During her highly prolific career which spanned many decades, Miriam Schapiro, enjoyed a pivotal role in both the Feminist Art Movement and the corresponding style known as Pattern and Decoration. Schapiro's work speaks to the role of women in art. She has paved the way for younger women artists in the highly competitive art market.
Throughout her career, Schapiro honored overlooked female artists and pioneered a renewed interest in feminine art themes. In the 1960s, her career work spanned from tableaus and self-focused shrine pieces to her well-known quilt and collage (a.k.a., "femmages"). These pieces inspired the Pattern and Decoration art works in the 1970s. These works and those of her colleagues, Joyce Kozloff and Judy Chicago, have come to define the 1970s and Feminist Art in American art history. Schapiro's recent art recall earlier compositions yet are decidedly more autobiographical in nature.
Women’s Movement of the 1970s
For example, In the Land of Ooo Blah Dee from 1993, is a seminal and autobiographical work on paper. This work shows the culmination of many of Schapiro's artistic ideas.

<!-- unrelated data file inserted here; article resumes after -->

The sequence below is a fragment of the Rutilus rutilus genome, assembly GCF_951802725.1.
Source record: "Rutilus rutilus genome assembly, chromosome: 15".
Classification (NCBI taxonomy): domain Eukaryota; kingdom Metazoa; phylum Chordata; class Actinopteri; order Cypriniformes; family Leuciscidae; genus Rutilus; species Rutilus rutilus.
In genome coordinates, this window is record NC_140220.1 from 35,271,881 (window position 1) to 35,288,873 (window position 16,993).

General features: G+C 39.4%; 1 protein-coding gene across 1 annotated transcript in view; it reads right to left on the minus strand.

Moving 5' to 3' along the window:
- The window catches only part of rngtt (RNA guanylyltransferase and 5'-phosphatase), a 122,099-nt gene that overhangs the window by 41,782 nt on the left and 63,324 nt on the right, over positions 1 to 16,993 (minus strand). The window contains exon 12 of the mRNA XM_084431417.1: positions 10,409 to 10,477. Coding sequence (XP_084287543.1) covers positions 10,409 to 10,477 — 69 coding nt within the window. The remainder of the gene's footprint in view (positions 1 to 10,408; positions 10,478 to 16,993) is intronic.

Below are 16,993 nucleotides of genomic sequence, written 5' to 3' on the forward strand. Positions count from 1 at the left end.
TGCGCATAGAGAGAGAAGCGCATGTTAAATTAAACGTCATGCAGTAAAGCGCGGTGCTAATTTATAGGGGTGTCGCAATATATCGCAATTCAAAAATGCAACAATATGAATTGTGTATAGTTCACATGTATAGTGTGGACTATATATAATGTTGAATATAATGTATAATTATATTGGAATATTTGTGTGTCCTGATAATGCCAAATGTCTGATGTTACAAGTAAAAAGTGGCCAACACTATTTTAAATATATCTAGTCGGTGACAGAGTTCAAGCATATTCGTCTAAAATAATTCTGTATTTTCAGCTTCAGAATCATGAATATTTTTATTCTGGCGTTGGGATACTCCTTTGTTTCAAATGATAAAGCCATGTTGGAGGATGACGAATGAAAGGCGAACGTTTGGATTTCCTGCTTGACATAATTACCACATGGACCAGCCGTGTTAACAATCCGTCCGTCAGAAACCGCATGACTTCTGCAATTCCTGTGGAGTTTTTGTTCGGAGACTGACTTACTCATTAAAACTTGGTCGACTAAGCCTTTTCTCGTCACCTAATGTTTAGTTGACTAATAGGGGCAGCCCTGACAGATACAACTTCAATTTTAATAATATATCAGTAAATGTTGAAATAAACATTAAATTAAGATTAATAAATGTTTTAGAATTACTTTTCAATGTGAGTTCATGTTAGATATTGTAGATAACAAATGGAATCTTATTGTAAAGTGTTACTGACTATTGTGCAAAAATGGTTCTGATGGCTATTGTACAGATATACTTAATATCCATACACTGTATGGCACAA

The graphic elements of the work reference domesticity and the tradition of handcrafts and female artisans. The fan form is a nod to contemporary fashion of the era from the reign of Queen Victoria through the rise of the Suffragettes. The graphic forms are both biomorphic and abstract and remind the viewer of household elements: scraps of fabric, quilts, photo albums or paper collages. These visuals are consistent with the artist's interest in translating women's traditional homemaking role into art. Hearts, fans, waves, and houses permeate many of Schapiro's pieces. The artist views these images as decorative, feminine and politically-charged symbols. These "femmage" compositions derived from the history of collage and the Feminist Art Movement.
A teacher at the California Institute of Arts, Schapiro established her position in the arts and pushed the boundaries of fine art. Her pieces are held by major museums worldwide including the National Museum of American Art, the Museum of Modern Art, and the Whitney Museum of American Art.
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